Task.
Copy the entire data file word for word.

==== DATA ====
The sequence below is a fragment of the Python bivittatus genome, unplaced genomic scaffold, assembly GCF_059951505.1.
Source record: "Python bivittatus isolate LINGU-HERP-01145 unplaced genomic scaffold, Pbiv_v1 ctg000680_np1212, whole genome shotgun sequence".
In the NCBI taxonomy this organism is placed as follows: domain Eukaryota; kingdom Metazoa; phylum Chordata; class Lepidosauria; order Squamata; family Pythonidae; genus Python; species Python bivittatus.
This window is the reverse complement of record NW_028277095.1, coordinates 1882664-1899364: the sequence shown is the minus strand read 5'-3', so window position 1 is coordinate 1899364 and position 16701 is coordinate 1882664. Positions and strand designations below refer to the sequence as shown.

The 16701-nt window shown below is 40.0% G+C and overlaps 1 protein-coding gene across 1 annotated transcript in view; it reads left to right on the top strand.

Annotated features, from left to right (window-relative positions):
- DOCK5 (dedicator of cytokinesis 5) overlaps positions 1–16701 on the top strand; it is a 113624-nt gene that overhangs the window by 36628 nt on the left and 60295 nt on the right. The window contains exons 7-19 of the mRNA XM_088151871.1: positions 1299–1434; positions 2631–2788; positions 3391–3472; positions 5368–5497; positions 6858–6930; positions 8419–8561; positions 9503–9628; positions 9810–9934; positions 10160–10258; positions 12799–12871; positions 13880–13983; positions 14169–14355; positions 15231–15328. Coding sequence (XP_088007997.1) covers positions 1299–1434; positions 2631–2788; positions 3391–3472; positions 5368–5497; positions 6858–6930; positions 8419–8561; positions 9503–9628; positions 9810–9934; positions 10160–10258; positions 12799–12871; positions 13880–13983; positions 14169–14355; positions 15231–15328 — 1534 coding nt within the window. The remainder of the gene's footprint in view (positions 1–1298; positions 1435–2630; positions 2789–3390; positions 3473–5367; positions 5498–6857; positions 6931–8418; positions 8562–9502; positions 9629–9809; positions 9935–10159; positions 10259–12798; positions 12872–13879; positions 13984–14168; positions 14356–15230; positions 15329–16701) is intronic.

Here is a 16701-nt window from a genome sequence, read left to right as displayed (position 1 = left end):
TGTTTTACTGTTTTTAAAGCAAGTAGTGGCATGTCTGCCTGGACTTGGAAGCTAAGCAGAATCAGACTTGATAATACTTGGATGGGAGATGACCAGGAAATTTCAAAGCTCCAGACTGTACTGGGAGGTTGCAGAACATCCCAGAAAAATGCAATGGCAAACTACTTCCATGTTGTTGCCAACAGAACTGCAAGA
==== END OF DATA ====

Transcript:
The sequence below is a fragment of the Python bivittatus genome, unplaced genomic scaffold, assembly GCF_059951505.1.
Source record: "Python bivittatus isolate LINGU-HERP-01145 unplaced genomic scaffold, Pbiv_v1 ctg000680_np1212, whole genome shotgun sequence".
In the NCBI taxonomy this organism is placed as follows: domain Eukaryota; kingdom Metazoa; phylum Chordata; class Lepidosauria; order Squamata; family Pythonidae; genus Python; species Python bivittatus.
This window is the reverse complement of record NW_028277095.1, coordinates 1882664-1899364: the sequence shown is the minus strand read 5'-3', so window position 1 is coordinate 1899364 and position 16701 is coordinate 1882664. Positions and strand designations below refer to the sequence as shown.

The 16701-nt window shown below is 40.0% G+C and overlaps 1 protein-coding gene across 1 annotated transcript in view; it reads left to right on the top strand.

Annotated features, from left to right (window-relative positions):
- DOCK5 (dedicator of cytokinesis 5) overlaps positions 1–16701 on the top strand; it is a 113624-nt gene that overhangs the window by 36628 nt on the left and 60295 nt on the right. The window contains exons 7-19 of the mRNA XM_088151871.1: positions 1299–1434; positions 2631–2788; positions 3391–3472; positions 5368–5497; positions 6858–6930; positions 8419–8561; positions 9503–9628; positions 9810–9934; positions 10160–10258; positions 12799–12871; positions 13880–13983; positions 14169–14355; positions 15231–15328. Coding sequence (XP_088007997.1) covers positions 1299–1434; positions 2631–2788; positions 3391–3472; positions 5368–5497; positions 6858–6930; positions 8419–8561; positions 9503–9628; positions 9810–9934; positions 10160–10258; positions 12799–12871; positions 13880–13983; positions 14169–14355; positions 15231–15328 — 1534 coding nt within the window. The remainder of the gene's footprint in view (positions 1–1298; positions 1435–2630; positions 2789–3390; positions 3473–5367; positions 5498–6857; positions 6931–8418; positions 8562–9502; positions 9629–9809; positions 9935–10159; positions 10259–12798; positions 12872–13879; positions 13984–14168; positions 14356–15230; positions 15329–16701) is intronic.

Here is a 16701-nt window from a genome sequence, read left to right as displayed (position 1 = left end):
TGTTTTACTGTTTTTAAAGCAAGTAGTGGCATGTCTGCCTGGACTTGGAAGCTAAGCAGAATCAGACTTGATAATACTTGGATGGGAGATGACCAGGAAATTTCAAAGCTCCAGACTGTACTGGGAGGTTGCAGAACATCCCAGAAAAATGCAATGGCAAACTACTTCCATGTTGTTGCCAACAGAACTGCAAGA